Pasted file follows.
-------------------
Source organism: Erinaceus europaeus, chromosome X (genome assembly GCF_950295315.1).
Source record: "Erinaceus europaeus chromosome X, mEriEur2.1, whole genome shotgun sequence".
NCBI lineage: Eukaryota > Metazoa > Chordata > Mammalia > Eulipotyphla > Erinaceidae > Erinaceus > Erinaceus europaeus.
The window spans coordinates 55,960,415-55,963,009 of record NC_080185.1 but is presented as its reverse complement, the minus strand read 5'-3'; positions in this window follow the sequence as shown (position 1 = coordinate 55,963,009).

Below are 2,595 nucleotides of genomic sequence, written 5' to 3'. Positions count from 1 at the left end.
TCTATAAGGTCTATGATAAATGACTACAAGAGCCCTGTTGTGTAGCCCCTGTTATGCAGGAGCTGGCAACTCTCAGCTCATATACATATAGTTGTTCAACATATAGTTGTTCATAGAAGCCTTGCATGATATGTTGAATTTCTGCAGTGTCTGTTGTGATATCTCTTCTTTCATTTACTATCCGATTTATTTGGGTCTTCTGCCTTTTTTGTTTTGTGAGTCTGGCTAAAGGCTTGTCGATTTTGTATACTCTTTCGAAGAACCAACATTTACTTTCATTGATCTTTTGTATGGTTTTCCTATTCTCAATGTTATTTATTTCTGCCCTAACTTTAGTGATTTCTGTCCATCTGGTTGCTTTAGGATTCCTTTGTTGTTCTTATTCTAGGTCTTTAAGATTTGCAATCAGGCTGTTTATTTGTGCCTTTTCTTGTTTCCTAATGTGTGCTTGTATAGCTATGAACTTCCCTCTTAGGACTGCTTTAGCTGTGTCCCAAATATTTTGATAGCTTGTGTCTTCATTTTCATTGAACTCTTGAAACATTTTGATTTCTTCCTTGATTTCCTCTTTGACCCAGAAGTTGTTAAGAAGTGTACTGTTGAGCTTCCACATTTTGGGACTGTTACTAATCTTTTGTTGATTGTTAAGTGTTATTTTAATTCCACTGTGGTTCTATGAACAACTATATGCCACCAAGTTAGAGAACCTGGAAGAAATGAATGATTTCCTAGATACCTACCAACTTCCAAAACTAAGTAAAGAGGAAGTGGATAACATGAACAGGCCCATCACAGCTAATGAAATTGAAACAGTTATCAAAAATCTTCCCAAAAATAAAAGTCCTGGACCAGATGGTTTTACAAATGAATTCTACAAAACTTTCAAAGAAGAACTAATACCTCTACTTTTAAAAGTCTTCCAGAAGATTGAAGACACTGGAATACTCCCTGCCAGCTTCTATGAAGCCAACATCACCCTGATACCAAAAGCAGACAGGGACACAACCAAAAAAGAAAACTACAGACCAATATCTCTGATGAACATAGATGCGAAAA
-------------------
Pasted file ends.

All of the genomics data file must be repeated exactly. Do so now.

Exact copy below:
Source organism: Erinaceus europaeus, chromosome X (genome assembly GCF_950295315.1).
Source record: "Erinaceus europaeus chromosome X, mEriEur2.1, whole genome shotgun sequence".
NCBI lineage: Eukaryota > Metazoa > Chordata > Mammalia > Eulipotyphla > Erinaceidae > Erinaceus > Erinaceus europaeus.
The window spans coordinates 55,960,415-55,963,009 of record NC_080185.1 but is presented as its reverse complement, the minus strand read 5'-3'; positions in this window follow the sequence as shown (position 1 = coordinate 55,963,009).

Below are 2,595 nucleotides of genomic sequence, written 5' to 3'. Positions count from 1 at the left end.
TCTATAAGGTCTATGATAAATGACTACAAGAGCCCTGTTGTGTAGCCCCTGTTATGCAGGAGCTGGCAACTCTCAGCTCATATACATATAGTTGTTCAACATATAGTTGTTCATAGAAGCCTTGCATGATATGTTGAATTTCTGCAGTGTCTGTTGTGATATCTCTTCTTTCATTTACTATCCGATTTATTTGGGTCTTCTGCCTTTTTTGTTTTGTGAGTCTGGCTAAAGGCTTGTCGATTTTGTATACTCTTTCGAAGAACCAACATTTACTTTCATTGATCTTTTGTATGGTTTTCCTATTCTCAATGTTATTTATTTCTGCCCTAACTTTAGTGATTTCTGTCCATCTGGTTGCTTTAGGATTCCTTTGTTGTTCTTATTCTAGGTCTTTAAGATTTGCAATCAGGCTGTTTATTTGTGCCTTTTCTTGTTTCCTAATGTGTGCTTGTATAGCTATGAACTTCCCTCTTAGGACTGCTTTAGCTGTGTCCCAAATATTTTGATAGCTTGTGTCTTCATTTTCATTGAACTCTTGAAACATTTTGATTTCTTCCTTGATTTCCTCTTTGACCCAGAAGTTGTTAAGAAGTGTACTGTTGAGCTTCCACATTTTGGGACTGTTACTAATCTTTTGTTGATTGTTAAGTGTTATTTTAATTCCACTGTGGTTCTATGAACAACTATATGCCACCAAGTTAGAGAACCTGGAAGAAATGAATGATTTCCTAGATACCTACCAACTTCCAAAACTAAGTAAAGAGGAAGTGGATAACATGAACAGGCCCATCACAGCTAATGAAATTGAAACAGTTATCAAAAATCTTCCCAAAAATAAAAGTCCTGGACCAGATGGTTTTACAAATGAATTCTACAAAACTTTCAAAGAAGAACTAATACCTCTACTTTTAAAAGTCTTCCAGAAGATTGAAGACACTGGAATACTCCCTGCCAGCTTCTATGAAGCCAACATCACCCTGATACCAAAAGCAGACAGGGACACAACCAAAAAAGAAAACTACAGACCAATATCTCTGATGAACATAGATGCGAAAA